Well, Eric Schmidt was right.
Just two days ago, the Google CEO, speaking at a media conference in Abu Dhabi, United Arab Emirates, said that though "there is no specific time table" in regard to when Google and China will come to a decision about their relationship going forward, the time will be soon.
If China is to stand by the statements of its top Internet regulator, which it undoubtedly will, there will no compromise between the search giant and China over the issue of censorship.
At a press conference in Beijing on Friday, Li Yizhong, Chinese Minister of Industry and Information Technology, made sure that Google understood very clearly China's stance:
"If you want to do something that disobeys Chinese law and regulations, you are unfriendly, you are irresponsible and you will have to pay the consequences," he said. "Whether they leave or not is up to them. But if they leave, China's Internet market is still going to develop."
Google had been operating its service in China under the country's standard censorship demands for a couple years without much issue until mid-January of this year, when the "don't be evil" company revealed on its official blog that it had discovered a "highly sophisticated" attack, originating in China, targeted at Chinese human rights activists. Some Gmail accounts were compromised in the act.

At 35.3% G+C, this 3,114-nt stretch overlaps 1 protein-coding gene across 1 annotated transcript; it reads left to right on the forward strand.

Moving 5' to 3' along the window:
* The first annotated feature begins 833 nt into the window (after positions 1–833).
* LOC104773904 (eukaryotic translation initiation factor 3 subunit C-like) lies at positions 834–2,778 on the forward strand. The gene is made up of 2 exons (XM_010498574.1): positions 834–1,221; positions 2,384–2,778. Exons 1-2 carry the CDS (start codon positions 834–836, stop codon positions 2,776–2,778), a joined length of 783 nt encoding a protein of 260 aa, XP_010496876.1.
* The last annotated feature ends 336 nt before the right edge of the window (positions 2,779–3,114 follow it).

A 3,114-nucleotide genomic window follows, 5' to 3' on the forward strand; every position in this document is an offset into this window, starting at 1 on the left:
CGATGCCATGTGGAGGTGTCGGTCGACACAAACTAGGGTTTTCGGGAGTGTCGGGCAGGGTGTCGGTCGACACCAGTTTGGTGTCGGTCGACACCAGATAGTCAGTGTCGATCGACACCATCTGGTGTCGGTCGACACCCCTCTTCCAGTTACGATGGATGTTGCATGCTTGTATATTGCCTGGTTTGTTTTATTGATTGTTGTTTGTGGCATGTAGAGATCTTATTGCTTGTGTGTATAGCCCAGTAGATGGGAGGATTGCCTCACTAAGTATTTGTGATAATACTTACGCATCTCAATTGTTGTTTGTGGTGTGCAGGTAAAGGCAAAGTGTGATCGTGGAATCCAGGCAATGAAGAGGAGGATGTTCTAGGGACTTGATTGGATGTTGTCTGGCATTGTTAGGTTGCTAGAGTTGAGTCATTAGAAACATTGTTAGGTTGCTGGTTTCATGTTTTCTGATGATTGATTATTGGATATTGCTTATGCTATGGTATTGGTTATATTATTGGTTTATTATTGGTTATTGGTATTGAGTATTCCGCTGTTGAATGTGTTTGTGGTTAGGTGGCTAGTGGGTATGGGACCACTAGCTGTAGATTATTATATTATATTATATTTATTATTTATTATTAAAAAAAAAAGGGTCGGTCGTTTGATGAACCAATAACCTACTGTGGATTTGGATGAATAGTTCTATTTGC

In response to the discovery, Google said that it could not rightfully continue operations in China without some major changes to its censoring policy, currently in line with the Chinese governments demands.
Li, who said that the government must censor Internet content in order to protect its people and their rights, has essentially warned Google that its search engine must comply with China, or get out.
Google has been vague on details, but sources say the company has figured out a way to operate in China in a patchwork fashion anyway. Meanwhile, we can safely assume that Google as we know it will soon become inoperable in China.